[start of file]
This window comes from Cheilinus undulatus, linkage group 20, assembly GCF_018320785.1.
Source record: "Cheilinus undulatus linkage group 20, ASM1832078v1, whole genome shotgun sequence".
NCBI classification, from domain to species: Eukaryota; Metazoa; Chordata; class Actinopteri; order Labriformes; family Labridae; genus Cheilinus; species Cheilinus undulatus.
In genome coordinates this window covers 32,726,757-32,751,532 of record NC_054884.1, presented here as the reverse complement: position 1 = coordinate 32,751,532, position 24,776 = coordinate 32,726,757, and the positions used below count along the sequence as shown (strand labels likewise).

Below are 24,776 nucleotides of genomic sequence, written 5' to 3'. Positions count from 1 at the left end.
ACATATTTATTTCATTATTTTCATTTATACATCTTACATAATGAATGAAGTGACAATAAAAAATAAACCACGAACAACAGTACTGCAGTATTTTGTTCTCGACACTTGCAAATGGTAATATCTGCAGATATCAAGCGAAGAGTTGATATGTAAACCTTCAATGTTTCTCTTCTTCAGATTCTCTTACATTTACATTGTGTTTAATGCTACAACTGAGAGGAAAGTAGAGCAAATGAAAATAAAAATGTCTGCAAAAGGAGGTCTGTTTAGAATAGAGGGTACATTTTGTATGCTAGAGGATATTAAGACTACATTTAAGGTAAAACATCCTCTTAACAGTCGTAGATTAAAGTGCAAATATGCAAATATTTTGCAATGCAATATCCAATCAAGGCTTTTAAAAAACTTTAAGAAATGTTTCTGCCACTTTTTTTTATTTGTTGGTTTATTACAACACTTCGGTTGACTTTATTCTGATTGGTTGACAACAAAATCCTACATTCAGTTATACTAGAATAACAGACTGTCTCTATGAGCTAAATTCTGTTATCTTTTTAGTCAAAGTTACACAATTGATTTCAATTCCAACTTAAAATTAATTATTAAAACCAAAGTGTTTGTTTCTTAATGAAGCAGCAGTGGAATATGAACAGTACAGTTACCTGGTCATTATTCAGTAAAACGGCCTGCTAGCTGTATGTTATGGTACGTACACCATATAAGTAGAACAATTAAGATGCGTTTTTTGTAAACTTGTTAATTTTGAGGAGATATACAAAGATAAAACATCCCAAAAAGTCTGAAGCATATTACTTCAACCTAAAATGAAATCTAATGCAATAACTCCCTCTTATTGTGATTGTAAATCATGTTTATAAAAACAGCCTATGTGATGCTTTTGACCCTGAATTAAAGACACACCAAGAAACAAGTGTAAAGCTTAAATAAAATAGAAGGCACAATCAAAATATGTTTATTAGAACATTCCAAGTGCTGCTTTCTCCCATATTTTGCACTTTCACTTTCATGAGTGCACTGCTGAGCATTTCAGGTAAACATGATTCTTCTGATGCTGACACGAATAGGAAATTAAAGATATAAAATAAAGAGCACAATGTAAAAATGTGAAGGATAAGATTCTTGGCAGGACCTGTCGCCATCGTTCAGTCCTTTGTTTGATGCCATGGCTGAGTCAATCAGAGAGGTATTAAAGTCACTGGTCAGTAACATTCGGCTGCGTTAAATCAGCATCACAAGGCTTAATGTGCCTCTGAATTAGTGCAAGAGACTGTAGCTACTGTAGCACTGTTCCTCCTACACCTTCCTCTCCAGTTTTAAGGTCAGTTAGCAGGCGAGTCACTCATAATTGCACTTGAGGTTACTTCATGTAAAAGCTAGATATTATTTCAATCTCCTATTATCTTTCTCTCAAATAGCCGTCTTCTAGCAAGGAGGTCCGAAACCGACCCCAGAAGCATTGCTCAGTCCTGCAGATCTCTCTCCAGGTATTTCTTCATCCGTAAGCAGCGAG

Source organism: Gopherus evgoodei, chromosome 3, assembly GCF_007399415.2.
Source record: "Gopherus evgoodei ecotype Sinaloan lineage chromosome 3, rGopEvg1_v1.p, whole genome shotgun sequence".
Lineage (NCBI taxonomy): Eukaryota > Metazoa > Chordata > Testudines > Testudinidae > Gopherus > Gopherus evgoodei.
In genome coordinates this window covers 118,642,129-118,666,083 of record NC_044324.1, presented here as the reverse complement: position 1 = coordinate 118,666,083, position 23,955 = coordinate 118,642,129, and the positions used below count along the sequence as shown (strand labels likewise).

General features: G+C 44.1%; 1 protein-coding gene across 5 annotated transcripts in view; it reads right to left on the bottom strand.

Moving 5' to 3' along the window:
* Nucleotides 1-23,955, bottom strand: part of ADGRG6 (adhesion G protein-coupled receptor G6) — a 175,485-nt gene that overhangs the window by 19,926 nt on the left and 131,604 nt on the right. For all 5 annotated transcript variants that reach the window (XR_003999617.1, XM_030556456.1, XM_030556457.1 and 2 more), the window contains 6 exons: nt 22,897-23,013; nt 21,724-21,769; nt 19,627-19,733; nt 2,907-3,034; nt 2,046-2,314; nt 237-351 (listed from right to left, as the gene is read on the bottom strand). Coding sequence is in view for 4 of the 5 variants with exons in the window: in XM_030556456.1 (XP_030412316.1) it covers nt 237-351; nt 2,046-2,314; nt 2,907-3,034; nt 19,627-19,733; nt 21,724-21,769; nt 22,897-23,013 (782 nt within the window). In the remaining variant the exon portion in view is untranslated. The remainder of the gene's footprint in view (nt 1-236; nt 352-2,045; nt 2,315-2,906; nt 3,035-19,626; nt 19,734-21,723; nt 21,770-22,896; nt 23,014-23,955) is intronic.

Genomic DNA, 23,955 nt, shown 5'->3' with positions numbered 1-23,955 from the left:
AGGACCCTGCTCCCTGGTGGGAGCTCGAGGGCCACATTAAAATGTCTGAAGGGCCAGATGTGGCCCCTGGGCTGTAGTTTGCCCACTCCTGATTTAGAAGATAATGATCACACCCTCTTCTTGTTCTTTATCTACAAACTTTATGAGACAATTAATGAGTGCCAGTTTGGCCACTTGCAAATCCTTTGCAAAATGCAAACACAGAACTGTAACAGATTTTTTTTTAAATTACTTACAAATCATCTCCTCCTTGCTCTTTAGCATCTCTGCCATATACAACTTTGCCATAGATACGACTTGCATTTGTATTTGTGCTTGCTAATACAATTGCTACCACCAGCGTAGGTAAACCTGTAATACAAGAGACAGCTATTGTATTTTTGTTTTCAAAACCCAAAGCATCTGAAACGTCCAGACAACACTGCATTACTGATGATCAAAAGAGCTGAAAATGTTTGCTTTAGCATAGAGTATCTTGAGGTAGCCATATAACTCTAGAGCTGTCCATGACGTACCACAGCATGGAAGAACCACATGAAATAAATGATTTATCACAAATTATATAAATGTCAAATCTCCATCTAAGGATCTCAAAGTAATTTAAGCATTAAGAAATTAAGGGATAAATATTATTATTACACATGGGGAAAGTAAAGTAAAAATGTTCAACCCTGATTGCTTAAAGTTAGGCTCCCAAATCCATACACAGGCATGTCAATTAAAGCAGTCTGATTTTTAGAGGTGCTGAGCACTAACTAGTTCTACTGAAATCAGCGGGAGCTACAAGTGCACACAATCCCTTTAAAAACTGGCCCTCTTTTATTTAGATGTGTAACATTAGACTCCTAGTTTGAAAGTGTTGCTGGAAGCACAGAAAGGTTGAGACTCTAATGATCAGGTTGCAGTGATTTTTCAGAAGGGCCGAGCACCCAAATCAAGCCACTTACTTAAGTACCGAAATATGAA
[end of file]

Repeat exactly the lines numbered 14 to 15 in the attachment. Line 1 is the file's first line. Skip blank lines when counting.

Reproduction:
Genomic DNA, 23,955 nt, shown 5'->3' with positions numbered 1-23,955 from the left:
AGGACCCTGCTCCCTGGTGGGAGCTCGAGGGCCACATTAAAATGTCTGAAGGGCCAGATGTGGCCCCTGGGCTGTAGTTTGCCCACTCCTGATTTAGAAGATAATGATCACACCCTCTTCTTGTTCTTTATCTACAAACTTTATGAGACAATTAATGAGTGCCAGTTTGGCCACTTGCAAATCCTTTGCAAAATGCAAACACAGAACTGTAACAGATTTTTTTTTAAATTACTTACAAATCATCTCCTCCTTGCTCTTTAGCATCTCTGCCATATACAACTTTGCCATAGATACGACTTGCATTTGTATTTGTGCTTGCTAATACAATTGCTACCACCAGCGTAGGTAAACCTGTAATACAAGAGACAGCTATTGTATTTTTGTTTTCAAAACCCAAAGCATCTGAAACGTCCAGACAACACTGCATTACTGATGATCAAAAGAGCTGAAAATGTTTGCTTTAGCATAGAGTATCTTGAGGTAGCCATATAACTCTAGAGCTGTCCATGACGTACCACAGCATGGAAGAACCACATGAAATAAATGATTTATCACAAATTATATAAATGTCAAATCTCCATCTAAGGATCTCAAAGTAATTTAAGCATTAAGAAATTAAGGGATAAATATTATTATTACACATGGGGAAAGTAAAGTAAAAATGTTCAACCCTGATTGCTTAAAGTTAGGCTCCCAAATCCATACACAGGCATGTCAATTAAAGCAGTCTGATTTTTAGAGGTGCTGAGCACTAACTAGTTCTACTGAAATCAGCGGGAGCTACAAGTGCACACAATCCCTTTAAAAACTGGCCCTCTTTTATTTAGATGTGTAACATTAGACTCCTAGTTTGAAAGTGTTGCTGGAAGCACAGAAAGGTTGAGACTCTAATGATCAGGTTGCAGTGATTTTTCAGAAGGGCCGAGCACCCAAATCAAGCCACTTACTTAAGTACCGAAATATGAA